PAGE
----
Fig. 7
figure 7

Geometry and computational mesh of the GDL simulation case. The flow in a total of 27 layers is simulated. The computational mesh consists of hierarchy levels \(l_\alpha =7\), \(l_\beta =8\), and \(l_\gamma =11\) and of \(2.032\cdot 10^9\) cells

Fig. 8
figure 8

Simulation results of the GDL simulation. The different cross-sections are colored by the velocity magnitude. Cross-section locations from left to right: vertical in the center of the GDL; horizontal in the center of the GDL; directly downstream of the GDL

Figure 7 shows the simulation setup, which covers 27 GDLs embedded in a \(1mm^3\) cube. For the inlet, a uniform velocity profile is prescribed via a Dirichlet BC and the density is extrapolated using a von Neumann BC. In contrast, the outlet extrapolates the velocity and the density is prescribed. At the outer wall, a slip condition is used and the no-slip wall BC for at the fiber surfaces is realized via the interpolated bounce-back approach from [6]. The Reynolds number, which is based on the fiber diameter of \(D=7.2\mu m\), the kinematic viscosity of hydrogen, and a velocity \(v_G=1.8\cdot 10^{-3}m/s\), is \(Re_G=6.47\cdot 10^{-5}\). The computational mesh consists of hierarchy levels \(l_\alpha =7\), \(l_\beta =8\), and \(l_\gamma =11\) and of \(2.032\cdot 10^9\) cells. Figure 8 shows some results of the simulation, i.e., the velocity magnitude of the gas flow across the GDL is depicted via distributions in cross sections in the center of the GDL (horizontal and vertical) and right downstream of the GDL. The results match the small Reynolds number, i.e., the flow is dominated by diffusive effects. This is also corroborated by the smeared velocity distribution in the cross section right downstream of the GDL.

The simulations were performed on the JURECA system [40] at JSC Jülich. The JURECA supercomputer consists of 1872 compute nodes, each equipped with a dual-socket system consisting of two Intel Xeon E5-2680 v3 Haswell CPUs. The CPUs are clocked at 2.5 GHz and have 12 cores each. That is, the whole system consists of 44,928 cores. 1605 compute nodes are equipped with 128 GB, 128 with 256 GB, and 64 with 512 GB DDR4 memory clocked at 2133 MHz. 75 of the compute nodes are furthermore equipped with two NVIDIA K80 GPUs each. Additionally, the JURECA has a booster module with 1640 compute nodes with one Intel Xeon Phi 7250-F Knights Landing CPUs (KNL) per node. Each KNL has 68 cores clocked at 1.4 GHz and is equipped with 96 GB memory plus 16 GB MCDRAM high-bandwidth memory. Altogether, the booster module has 111,520 CPU cores. The overall CPU, GPU, and KNL peak performances of JURECA are 1.8, 0.44, and 5 Petaflop.

3.3 Flow around an airplane landing gear configuration

Fig. 9
figure 9

Geometric setup and computational mesh for the simulation of the turbulent flow around a landing gear configuration

Fig. 10
figure 10

Flow around a landing gear configuration

To show the applicability of the LB method to subsonic aerodynamic problems, simulations are performed on the JURECA system at JSC for the flow around a front airplane landing gear configurationFootnote 2 as shown in Fig. 9a. The landing gear can be considered typical for vertical take-off landing (VTOL) jet airplanes with double front gear wheels. The MRT method described in Sect. 2.2.2 with the D3Q27 discretization scheme is used. The Reynolds number of this problem is \(Re=v_\infty \cdot H/\nu =0.5\cdot 10^6\). It is based on the freestream velocity \(v_\infty =22.725m/s\), the landing gear height \(H=1.20m\) (see label in Fig. 9a), and the viscosity of air at a temperature of \(T=267.039K\) of \(\nu =15.15\cdot 10^{-6}m^2/s\). The Reynolds number based on the diameter of the main hydraulic damper \(d=0.062m\) is \(Re_d=25,800\). Although the velocity and, hence, the Reynolds number are quite low compared to real inflight conditions, it represents a characteristic Reynolds number in the transition phase from vertical ascent to accelerated horizontal flight. Figure 9b shows the computational mesh of the simulation which is uniformly refined up to a base level \(l_\alpha =l_\beta =7\). The mesh is furthermore boundary-refined in the vicinity of the gear and patch-refined in the wake of the gear up to level \(l_\gamma =11\). The inset of Fig. 9b shows a magnification of the computational mesh in the vicinity of the top airplane mount joint. The mesh has a total number of cells of \(191.5\cdot 10^6\). On level \(l_\gamma\), the resolution is at \(\delta r= 1.479mm\). To show that this resolution is sufficient, the non-dimensional wall distance \(y^+\) is calculated on a temporally averaged simulation data set. The mean velocity components \({\bar{v}}_a\) and the mean density \({\bar{\rho }}\) are obtained by averaging the solution after \(\iota _s=300\cdot 10^3\) LB iterations for another \({\bar{\iota }}=200\cdot 10^3\) LB iterations. The non-dimensional wall distance is given by:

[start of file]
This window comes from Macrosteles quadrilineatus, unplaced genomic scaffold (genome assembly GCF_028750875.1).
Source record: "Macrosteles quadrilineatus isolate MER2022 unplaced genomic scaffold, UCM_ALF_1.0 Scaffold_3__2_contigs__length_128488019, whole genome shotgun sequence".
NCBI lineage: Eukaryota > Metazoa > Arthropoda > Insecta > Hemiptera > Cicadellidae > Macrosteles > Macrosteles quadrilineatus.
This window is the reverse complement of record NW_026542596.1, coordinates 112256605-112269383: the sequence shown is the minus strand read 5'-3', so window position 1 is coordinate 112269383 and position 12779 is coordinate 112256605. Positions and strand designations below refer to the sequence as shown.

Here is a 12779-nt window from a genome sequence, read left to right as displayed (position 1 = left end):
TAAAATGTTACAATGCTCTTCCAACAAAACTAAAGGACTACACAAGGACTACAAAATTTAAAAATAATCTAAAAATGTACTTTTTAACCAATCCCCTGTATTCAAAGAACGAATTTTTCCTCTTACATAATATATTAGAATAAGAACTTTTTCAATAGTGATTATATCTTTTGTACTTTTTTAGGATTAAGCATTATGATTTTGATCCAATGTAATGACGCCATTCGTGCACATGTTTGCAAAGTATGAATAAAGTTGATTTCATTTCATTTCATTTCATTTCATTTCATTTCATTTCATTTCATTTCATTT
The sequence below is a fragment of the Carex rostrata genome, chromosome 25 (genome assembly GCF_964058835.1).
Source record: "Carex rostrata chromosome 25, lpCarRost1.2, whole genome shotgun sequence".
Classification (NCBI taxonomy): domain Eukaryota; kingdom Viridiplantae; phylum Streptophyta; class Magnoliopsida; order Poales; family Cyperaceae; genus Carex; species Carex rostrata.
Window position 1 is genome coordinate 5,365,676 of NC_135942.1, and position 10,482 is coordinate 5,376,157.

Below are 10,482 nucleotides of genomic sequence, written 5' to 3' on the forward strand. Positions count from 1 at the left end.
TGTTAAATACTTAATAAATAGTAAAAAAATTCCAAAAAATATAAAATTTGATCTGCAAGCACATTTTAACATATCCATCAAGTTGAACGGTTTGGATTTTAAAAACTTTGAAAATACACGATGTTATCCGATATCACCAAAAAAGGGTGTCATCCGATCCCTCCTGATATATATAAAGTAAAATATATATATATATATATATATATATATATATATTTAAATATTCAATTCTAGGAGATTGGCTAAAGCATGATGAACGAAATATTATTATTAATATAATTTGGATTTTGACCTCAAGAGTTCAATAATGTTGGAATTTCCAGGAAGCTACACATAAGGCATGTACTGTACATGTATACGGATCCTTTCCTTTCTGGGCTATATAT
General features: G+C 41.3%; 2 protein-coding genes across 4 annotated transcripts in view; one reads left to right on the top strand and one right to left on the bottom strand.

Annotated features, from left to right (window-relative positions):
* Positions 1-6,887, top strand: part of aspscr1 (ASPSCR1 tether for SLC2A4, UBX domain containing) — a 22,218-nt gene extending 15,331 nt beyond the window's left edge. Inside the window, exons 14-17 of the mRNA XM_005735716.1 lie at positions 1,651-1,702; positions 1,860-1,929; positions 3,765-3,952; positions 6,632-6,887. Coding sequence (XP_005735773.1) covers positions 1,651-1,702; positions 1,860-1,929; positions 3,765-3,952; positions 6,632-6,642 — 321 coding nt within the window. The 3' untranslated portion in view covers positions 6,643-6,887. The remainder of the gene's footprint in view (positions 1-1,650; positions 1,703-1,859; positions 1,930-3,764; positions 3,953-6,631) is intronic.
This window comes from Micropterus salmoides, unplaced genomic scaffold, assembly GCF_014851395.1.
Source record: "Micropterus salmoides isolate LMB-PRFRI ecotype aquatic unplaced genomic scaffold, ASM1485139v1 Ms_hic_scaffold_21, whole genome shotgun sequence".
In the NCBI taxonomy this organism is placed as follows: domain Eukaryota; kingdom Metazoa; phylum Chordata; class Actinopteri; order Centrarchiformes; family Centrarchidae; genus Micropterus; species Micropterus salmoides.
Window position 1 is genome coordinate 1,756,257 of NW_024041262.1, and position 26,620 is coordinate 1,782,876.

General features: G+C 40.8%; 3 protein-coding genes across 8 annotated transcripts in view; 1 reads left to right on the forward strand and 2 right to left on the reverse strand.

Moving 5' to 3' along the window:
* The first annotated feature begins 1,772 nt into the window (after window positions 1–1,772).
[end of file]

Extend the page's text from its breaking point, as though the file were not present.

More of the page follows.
$$\begin{aligned} y^+=\frac{v_*\cdot r_w}{\nu }, \end{aligned}$$

where \(v_*=\sqrt{\tau _w/\rho }\) is the friction velocity with wall-shear stress \(\tau _w=\mu (\partial v_\parallel /\partial r_w)\), and \(r_w\), \(\mu\), and \(v_\parallel\) are the coordinate normal to the wall, the dynamic viscosity, and the wall-tangential velocity component. The minimal distance \(\phi (i)\) between field data points i and the landing gear geometry employs the signed distance calculation method by Baerentzen and Aanaes [2]. The wall-shear stress is linearly approximated by \(\tau _w(i)\approx \mu [v_\parallel /\phi (i)]\). Together with Eq. (36), this leads to:

$$\begin{aligned} y^+(i)\approx \sqrt{\frac{\phi (i)}{\nu }\cdot v_\parallel }. \end{aligned}$$